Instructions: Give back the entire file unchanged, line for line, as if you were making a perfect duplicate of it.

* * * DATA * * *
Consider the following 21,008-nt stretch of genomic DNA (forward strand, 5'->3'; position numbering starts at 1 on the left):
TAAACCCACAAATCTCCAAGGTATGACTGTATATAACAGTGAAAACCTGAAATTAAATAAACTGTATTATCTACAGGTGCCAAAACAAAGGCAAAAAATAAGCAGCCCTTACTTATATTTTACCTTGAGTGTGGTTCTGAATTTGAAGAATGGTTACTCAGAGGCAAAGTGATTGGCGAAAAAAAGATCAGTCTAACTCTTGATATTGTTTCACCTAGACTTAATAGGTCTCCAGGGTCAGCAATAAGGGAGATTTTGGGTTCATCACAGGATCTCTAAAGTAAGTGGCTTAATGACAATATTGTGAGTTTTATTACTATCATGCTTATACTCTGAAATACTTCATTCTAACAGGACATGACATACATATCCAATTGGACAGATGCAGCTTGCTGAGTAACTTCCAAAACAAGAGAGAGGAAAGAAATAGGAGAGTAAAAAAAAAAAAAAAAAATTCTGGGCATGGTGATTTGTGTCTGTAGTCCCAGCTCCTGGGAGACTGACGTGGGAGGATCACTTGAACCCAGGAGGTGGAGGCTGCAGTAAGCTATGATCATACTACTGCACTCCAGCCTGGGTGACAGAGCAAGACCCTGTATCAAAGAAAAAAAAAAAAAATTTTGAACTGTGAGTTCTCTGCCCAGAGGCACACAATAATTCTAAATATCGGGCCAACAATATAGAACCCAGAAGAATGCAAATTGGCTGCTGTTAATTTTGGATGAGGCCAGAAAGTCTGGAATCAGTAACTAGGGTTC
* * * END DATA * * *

Consider the following 21,008-nt stretch of genomic DNA (forward strand, 5'->3'; position numbering starts at 1 on the left):
TAAACCCACAAATCTCCAAGGTATGACTGTATATAACAGTGAAAACCTGAAATTAAATAAACTGTATTATCTACAGGTGCCAAAACAAAGGCAAAAAATAAGCAGCCCTTACTTATATTTTACCTTGAGTGTGGTTCTGAATTTGAAGAATGGTTACTCAGAGGCAAAGTGATTGGCGAAAAAAAGATCAGTCTAACTCTTGATATTGTTTCACCTAGACTTAATAGGTCTCCAGGGTCAGCAATAAGGGAGATTTTGGGTTCATCACAGGATCTCTAAAGTAAGTGGCTTAATGACAATATTGTGAGTTTTATTACTATCATGCTTATACTCTGAAATACTTCATTCTAACAGGACATGACATACATATCCAATTGGACAGATGCAGCTTGCTGAGTAACTTCCAAAACAAGAGAGAGGAAAGAAATAGGAGAGTAAAAAAAAAAAAAAAAAATTCTGGGCATGGTGATTTGTGTCTGTAGTCCCAGCTCCTGGGAGACTGACGTGGGAGGATCACTTGAACCCAGGAGGTGGAGGCTGCAGTAAGCTATGATCATACTACTGCACTCCAGCCTGGGTGACAGAGCAAGACCCTGTATCAAAGAAAAAAAAAAAAAATTTTGAACTGTGAGTTCTCTGCCCAGAGGCACACAATAATTCTAAATATCGGGCCAACAATATAGAACCCAGAAGAATGCAAATTGGCTGCTGTTAATTTTGGATGAGGCCAGAAAGTCTGGAATCAGTAACTAGGGTTC